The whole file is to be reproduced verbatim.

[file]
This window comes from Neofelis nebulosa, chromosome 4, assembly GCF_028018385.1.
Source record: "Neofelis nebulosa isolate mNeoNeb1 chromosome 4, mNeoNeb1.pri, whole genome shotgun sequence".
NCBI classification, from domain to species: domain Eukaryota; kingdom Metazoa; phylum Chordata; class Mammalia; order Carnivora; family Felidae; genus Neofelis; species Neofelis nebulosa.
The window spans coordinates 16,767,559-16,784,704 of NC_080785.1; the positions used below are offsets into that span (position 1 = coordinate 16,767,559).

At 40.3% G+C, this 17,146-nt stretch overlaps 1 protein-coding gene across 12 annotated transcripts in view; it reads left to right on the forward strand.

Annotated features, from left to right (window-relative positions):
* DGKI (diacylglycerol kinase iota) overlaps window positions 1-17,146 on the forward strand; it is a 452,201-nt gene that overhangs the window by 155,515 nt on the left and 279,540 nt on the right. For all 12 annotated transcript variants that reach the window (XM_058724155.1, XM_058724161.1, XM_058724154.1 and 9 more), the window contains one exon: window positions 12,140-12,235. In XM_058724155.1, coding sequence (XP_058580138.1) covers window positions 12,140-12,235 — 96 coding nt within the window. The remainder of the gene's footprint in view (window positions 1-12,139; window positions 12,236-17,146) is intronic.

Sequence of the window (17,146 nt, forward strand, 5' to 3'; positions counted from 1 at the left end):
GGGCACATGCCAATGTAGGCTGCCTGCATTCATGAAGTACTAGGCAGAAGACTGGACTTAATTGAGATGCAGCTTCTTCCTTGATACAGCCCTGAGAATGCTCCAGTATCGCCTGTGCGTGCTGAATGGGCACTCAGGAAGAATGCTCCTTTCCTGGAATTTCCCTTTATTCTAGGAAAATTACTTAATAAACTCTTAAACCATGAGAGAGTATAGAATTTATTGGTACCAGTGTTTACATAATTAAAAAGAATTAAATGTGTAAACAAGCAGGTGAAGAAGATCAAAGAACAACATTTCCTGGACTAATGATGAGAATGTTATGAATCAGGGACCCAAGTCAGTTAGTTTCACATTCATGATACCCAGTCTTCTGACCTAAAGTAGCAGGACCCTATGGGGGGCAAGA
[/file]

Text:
This window comes from Neofelis nebulosa, chromosome 4, assembly GCF_028018385.1.
Source record: "Neofelis nebulosa isolate mNeoNeb1 chromosome 4, mNeoNeb1.pri, whole genome shotgun sequence".
NCBI classification, from domain to species: domain Eukaryota; kingdom Metazoa; phylum Chordata; class Mammalia; order Carnivora; family Felidae; genus Neofelis; species Neofelis nebulosa.
The window spans coordinates 16,767,559-16,784,704 of NC_080785.1; the positions used below are offsets into that span (position 1 = coordinate 16,767,559).

At 40.3% G+C, this 17,146-nt stretch overlaps 1 protein-coding gene across 12 annotated transcripts in view; it reads left to right on the forward strand.

Annotated features, from left to right (window-relative positions):
* DGKI (diacylglycerol kinase iota) overlaps window positions 1-17,146 on the forward strand; it is a 452,201-nt gene that overhangs the window by 155,515 nt on the left and 279,540 nt on the right. For all 12 annotated transcript variants that reach the window (XM_058724155.1, XM_058724161.1, XM_058724154.1 and 9 more), the window contains one exon: window positions 12,140-12,235. In XM_058724155.1, coding sequence (XP_058580138.1) covers window positions 12,140-12,235 — 96 coding nt within the window. The remainder of the gene's footprint in view (window positions 1-12,139; window positions 12,236-17,146) is intronic.

Sequence of the window (17,146 nt, forward strand, 5' to 3'; positions counted from 1 at the left end):
GGGCACATGCCAATGTAGGCTGCCTGCATTCATGAAGTACTAGGCAGAAGACTGGACTTAATTGAGATGCAGCTTCTTCCTTGATACAGCCCTGAGAATGCTCCAGTATCGCCTGTGCGTGCTGAATGGGCACTCAGGAAGAATGCTCCTTTCCTGGAATTTCCCTTTATTCTAGGAAAATTACTTAATAAACTCTTAAACCATGAGAGAGTATAGAATTTATTGGTACCAGTGTTTACATAATTAAAAAGAATTAAATGTGTAAACAAGCAGGTGAAGAAGATCAAAGAACAACATTTCCTGGACTAATGATGAGAATGTTATGAATCAGGGACCCAAGTCAGTTAGTTTCACATTCATGATACCCAGTCTTCTGACCTAAAGTAGCAGGACCCTATGGGGGGCAAGA